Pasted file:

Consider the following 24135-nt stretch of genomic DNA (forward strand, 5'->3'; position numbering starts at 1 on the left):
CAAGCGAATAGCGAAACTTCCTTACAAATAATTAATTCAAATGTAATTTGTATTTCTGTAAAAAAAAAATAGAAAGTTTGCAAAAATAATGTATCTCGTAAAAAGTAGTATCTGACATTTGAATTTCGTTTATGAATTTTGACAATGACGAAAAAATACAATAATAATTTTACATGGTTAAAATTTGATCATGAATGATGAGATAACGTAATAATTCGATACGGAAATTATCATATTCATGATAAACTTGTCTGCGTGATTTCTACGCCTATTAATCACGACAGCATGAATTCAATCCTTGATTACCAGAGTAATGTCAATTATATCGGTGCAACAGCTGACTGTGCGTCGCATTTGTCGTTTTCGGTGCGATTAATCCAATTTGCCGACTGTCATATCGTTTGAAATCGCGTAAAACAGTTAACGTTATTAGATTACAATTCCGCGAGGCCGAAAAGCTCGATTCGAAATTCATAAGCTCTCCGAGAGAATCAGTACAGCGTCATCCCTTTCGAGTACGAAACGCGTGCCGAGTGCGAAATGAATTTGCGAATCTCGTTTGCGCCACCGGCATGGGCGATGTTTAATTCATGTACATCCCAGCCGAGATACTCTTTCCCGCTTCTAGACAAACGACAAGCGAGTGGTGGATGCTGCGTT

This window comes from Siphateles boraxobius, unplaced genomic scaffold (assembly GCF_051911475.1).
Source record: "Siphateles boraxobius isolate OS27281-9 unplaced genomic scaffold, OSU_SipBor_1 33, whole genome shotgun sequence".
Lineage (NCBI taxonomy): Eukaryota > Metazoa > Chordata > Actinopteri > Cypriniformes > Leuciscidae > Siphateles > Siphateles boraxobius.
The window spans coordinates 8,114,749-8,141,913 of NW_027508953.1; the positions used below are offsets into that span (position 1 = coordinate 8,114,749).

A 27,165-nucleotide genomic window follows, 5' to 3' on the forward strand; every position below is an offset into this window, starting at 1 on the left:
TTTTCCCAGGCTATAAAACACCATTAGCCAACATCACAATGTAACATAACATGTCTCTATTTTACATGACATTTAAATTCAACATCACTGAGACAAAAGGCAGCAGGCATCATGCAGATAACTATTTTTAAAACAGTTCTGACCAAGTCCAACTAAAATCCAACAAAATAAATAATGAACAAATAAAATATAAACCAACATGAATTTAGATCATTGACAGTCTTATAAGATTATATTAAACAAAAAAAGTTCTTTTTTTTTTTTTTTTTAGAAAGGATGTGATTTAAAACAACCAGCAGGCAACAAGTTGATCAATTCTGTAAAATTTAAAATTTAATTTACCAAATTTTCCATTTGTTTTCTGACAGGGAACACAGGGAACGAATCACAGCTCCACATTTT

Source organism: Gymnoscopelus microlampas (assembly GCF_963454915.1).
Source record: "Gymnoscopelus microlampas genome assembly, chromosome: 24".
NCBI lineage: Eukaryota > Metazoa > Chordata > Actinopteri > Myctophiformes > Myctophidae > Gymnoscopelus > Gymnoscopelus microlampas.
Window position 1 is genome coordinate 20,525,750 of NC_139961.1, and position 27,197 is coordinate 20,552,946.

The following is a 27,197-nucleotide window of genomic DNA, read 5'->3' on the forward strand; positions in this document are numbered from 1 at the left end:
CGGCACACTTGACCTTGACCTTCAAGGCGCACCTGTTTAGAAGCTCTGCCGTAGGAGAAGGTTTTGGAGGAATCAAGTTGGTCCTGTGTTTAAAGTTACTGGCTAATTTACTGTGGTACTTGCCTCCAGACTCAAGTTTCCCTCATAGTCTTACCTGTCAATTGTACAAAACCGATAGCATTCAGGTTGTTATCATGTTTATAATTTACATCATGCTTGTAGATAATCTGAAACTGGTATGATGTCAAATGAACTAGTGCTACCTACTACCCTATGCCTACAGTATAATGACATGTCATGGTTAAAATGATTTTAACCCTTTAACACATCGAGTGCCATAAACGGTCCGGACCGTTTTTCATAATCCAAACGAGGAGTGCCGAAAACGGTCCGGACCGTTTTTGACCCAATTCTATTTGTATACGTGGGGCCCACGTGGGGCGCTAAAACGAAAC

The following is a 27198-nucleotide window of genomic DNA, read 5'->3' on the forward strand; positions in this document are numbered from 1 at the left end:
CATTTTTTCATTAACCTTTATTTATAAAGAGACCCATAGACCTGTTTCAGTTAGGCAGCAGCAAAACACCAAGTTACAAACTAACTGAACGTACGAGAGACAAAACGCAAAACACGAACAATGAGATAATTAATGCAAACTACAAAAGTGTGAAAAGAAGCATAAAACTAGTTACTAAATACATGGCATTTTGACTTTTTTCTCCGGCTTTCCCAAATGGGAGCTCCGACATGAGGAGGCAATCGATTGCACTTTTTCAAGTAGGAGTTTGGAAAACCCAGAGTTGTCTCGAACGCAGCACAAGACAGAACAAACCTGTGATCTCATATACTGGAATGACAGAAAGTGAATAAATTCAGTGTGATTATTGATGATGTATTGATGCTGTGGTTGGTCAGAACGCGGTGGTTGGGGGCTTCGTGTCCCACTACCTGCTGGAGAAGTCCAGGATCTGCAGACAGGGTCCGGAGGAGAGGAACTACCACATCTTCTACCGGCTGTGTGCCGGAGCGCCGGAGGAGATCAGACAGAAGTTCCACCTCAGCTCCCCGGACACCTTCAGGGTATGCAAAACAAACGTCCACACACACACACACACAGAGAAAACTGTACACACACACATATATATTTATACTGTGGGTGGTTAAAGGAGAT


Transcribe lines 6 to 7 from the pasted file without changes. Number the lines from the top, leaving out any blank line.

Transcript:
The window spans coordinates 8,114,749-8,141,913 of NW_027508953.1; the positions used below are offsets into that span (position 1 = coordinate 8,114,749).

A 27,165-nucleotide genomic window follows, 5' to 3' on the forward strand; every position below is an offset into this window, starting at 1 on the left: